The undisputed archaeological capital of the Americas, Cuzco is the continent’s oldest continuously inhabited city and the gateway to Machu Picchu.
Cosmopolitan Cuzco (also Cusco, or Qosq’o in Quechua) thrives with a measure of contradiction. Ornate cathedrals squat over Inca temples, massage hawkers ply the narrow cobblestone passages, a rural Andean woman feeds bottled water to her pet llama while the finest boutiques sell pricey alpaca knits.
Stately and historic, with stone streets and building foundations laid by the Incas more than 5 centuries ago, the town is much more than a mere history lesson; it is also surprisingly dynamic, enlivened by throngs of travelers who have transformed the historic center around the Plaza de Armas into a mecca of sorts for South American adventurers. Yet for all its popularity, Cusco is one of those rare places that seems able to preserve its unique character and enduring appeal despite its growing prominence on the international tourism radar. Cusco looks and feels like the very definition of an
Andean capital. It’s a fascinating blend of pre-Columbian and colonial history and contemporary mestizo culture.
The Incas made Q’osqo (meaning “navel of the world” in Quechua) the political, military, and cultural center of their empire, which stretched up and down the Andes, from Ecuador through Bolivia and all the way to Chile. Cusco was the empire’s holy city, and it was also the epicenter of the legendary Inca network of roads connecting all points in the empire. Cusco looks and feels like the very definition of an Andean capital. It’s a fascinating blend of pre-Columbian and colonial history and contemporary mestizo culture.
The Spanish conquistadors understood that it was essential to topple the capital city to take control of the region, a feat they ultimately accomplished after an epic battle at Sacsayhuamán. The Spaniards razed most Inca buildings and monuments, but, in many cases, they found the structures so well engineered that they built upon the very foundations of Inca Cusco. Many perfectly constructed Inca stone walls, examples of unrivaled stonemasonry, still stand. After a devastating earthquake in 1650, Cusco became a largely baroque city.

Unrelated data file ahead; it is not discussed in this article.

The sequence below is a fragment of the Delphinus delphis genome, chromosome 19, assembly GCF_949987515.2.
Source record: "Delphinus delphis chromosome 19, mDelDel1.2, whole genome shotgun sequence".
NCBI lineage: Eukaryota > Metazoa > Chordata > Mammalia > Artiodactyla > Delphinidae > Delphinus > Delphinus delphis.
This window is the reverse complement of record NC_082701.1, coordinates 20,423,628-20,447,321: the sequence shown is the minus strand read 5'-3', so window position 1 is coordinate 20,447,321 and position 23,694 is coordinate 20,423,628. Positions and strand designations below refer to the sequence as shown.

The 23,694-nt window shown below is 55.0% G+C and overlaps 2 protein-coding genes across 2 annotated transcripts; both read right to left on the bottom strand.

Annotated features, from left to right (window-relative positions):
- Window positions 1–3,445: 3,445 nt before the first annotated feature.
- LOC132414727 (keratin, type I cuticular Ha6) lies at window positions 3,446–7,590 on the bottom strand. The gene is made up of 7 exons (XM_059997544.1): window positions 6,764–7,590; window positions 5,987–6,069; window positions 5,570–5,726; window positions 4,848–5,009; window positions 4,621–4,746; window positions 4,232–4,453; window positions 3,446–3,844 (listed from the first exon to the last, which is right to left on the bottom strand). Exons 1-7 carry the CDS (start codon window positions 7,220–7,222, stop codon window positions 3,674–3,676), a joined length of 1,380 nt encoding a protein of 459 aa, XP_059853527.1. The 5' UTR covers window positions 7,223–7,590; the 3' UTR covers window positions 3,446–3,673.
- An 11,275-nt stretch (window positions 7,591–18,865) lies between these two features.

The result is a city that showcases plainly evident layers of history. Cusco’s highlights include both Inca ruins, such as Sacsayhuamán, a seemingly impregnable fortress on a hill overlooking the city, and Qoricancha, the Temple of the Sun, and colonial-era baroque and Renaissance churches and mansions. The heart of the historic center has suffered relatively few modern intrusions, and despite the staggering number of souvenir shops, travel agencies, hotels, and restaurants overflowing with visitors, it doesn’t take an impossibly fertile imagination to conjure the magnificent capital of the 16th
Today Cusco thrives as one of the most vibrant expressions of Amerindian and mestizo culture anywhere in the Americas. Every June, the city is packed during Inti Raymi, the celebration of the winter solstice and the sun god, a deeply religious festival that is also a magical display of pre-Columbian music and dance. Thousands trek out to Paucartambo for the riveting Virgen del Carmen festival in mid-July. Other traditional arts also flourish. Cusco is the handicraft center of Peru, and its streets and markets teem with merchants and their extraordinary textiles, many hand-woven using the exact techniques of their ancestors–Sacred Valley and Cusco Travel.